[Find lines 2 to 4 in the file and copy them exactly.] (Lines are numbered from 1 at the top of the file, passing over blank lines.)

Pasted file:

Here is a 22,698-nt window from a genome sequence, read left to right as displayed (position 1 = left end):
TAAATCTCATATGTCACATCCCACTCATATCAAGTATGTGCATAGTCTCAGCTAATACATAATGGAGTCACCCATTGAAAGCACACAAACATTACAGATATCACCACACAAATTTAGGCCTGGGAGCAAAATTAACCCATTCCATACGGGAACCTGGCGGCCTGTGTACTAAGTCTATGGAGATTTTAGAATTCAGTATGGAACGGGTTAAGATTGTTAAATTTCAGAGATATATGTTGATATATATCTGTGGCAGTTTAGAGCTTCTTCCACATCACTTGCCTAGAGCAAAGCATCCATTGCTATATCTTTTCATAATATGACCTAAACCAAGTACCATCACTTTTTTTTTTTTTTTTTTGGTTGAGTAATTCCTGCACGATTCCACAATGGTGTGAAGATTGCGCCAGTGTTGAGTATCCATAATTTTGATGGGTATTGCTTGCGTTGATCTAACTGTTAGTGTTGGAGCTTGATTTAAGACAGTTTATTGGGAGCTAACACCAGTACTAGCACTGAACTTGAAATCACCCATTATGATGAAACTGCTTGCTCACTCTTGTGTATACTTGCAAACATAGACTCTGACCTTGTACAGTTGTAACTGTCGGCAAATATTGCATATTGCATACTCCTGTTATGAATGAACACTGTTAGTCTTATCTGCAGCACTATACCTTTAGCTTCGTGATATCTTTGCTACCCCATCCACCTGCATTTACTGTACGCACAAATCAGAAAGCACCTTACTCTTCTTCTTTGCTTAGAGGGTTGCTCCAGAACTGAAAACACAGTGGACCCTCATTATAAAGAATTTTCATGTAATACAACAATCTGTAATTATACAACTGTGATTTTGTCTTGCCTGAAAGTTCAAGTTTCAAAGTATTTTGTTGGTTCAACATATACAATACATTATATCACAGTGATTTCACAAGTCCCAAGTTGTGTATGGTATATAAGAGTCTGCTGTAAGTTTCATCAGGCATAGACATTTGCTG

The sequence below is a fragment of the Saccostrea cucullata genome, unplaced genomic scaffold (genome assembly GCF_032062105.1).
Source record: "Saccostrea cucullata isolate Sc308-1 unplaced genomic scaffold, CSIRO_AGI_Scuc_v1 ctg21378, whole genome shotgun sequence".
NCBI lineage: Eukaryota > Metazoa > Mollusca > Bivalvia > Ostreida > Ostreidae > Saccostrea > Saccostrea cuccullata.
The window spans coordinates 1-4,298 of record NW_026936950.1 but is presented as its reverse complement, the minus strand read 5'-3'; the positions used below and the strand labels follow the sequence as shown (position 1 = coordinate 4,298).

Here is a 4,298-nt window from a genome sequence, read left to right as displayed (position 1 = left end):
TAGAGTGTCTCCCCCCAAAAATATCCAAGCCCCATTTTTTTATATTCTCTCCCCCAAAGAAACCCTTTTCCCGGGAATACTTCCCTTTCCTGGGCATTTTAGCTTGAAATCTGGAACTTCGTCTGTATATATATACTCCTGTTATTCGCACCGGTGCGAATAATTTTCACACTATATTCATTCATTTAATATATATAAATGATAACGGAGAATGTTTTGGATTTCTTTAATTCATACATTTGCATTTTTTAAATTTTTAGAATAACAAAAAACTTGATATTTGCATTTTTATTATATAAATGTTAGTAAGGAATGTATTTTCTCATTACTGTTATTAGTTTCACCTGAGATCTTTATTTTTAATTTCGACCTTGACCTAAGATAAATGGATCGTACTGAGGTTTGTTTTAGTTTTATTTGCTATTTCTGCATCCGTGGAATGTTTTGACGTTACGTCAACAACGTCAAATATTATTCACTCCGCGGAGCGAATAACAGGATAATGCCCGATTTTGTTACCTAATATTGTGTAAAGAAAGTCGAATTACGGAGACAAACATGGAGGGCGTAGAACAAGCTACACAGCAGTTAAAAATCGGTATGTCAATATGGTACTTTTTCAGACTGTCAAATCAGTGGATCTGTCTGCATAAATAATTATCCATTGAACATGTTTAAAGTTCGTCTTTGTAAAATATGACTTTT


TAAATCTCATATGTCACATCCCACTCATATCAAGTATGTGCATAGTCTCAGCTAATACATAATGGAGTCACCCATTGAAAGCACACAAACATTACAGATATCACCACACAAATTTAGGCCTGGGAGCAAAATTAACCCATTCCATACGGGAACCTGGCGGCCTGTGTACTAAGTCTATGGAGATTTTAGAATTCAGTATGGAACGGGTTAAGATTGTTAAATTTCAGAGATATATGTTGATATATATCTGTGGCAGTTTAGAGCTTCTTCCACATCACTTGCCTAGAGCAAAGCATCCATTGCTATATCTTTTCATAATATGACCTAAACCAAGTACCATCACTTTTTTTTTTTTTTTTTTGGTTGAGTAATTCCTGCACGATTCCACAATGGTGTGAAGATTGCGCCAGTGTTGAGTATCCATAATTTTGATGGGTATTGCTTGCGTTGATCTAACTGTTAGTGTTGGAGCTTGATTTAAGACAGTTTATTGGGAGCTAACACCAGTACTAGCACTGAACTTGAAATCACCCATTATGATGAAACTGCTTGCTCACTCTTGTGTATACTTGCAAACATAGACTCTGACCTTGTACAGTTGTAACTGTCGGCAAATATTGCATATTGCATACTCCTGTTATGAATGAACACTGTTAGTCTTATCTGCAGCACTATACCTTTAGCTTCGTGATATCTTTGCTACCCCATCCACCTGCATTTACTGTACGCACAAATCAGAAAGCACCTTACTCTTCTTCTTTGCTTAGAGGGTTGCTCCAGAACTGAAAACACAGTGGACCCTCATTATAAAGAATTTTCATGTAATACAACAATCTGTAATTATACAACTGTGATTTTGTCTTGCCTGAAAGTTCAAGTTTCAAAGTATTTTGTTGGTTCAACATATACAATACATTATATCACAGTGATTTCACAAGTCCCAAGTTGTGTATGGTATATAAGAGTCTGCTGTAAGTTTCATCAGGCATAGACATTTGCTG

The sequence below is a fragment of the Saccostrea cucullata genome, unplaced genomic scaffold (genome assembly GCF_032062105.1).
Source record: "Saccostrea cucullata isolate Sc308-1 unplaced genomic scaffold, CSIRO_AGI_Scuc_v1 ctg21378, whole genome shotgun sequence".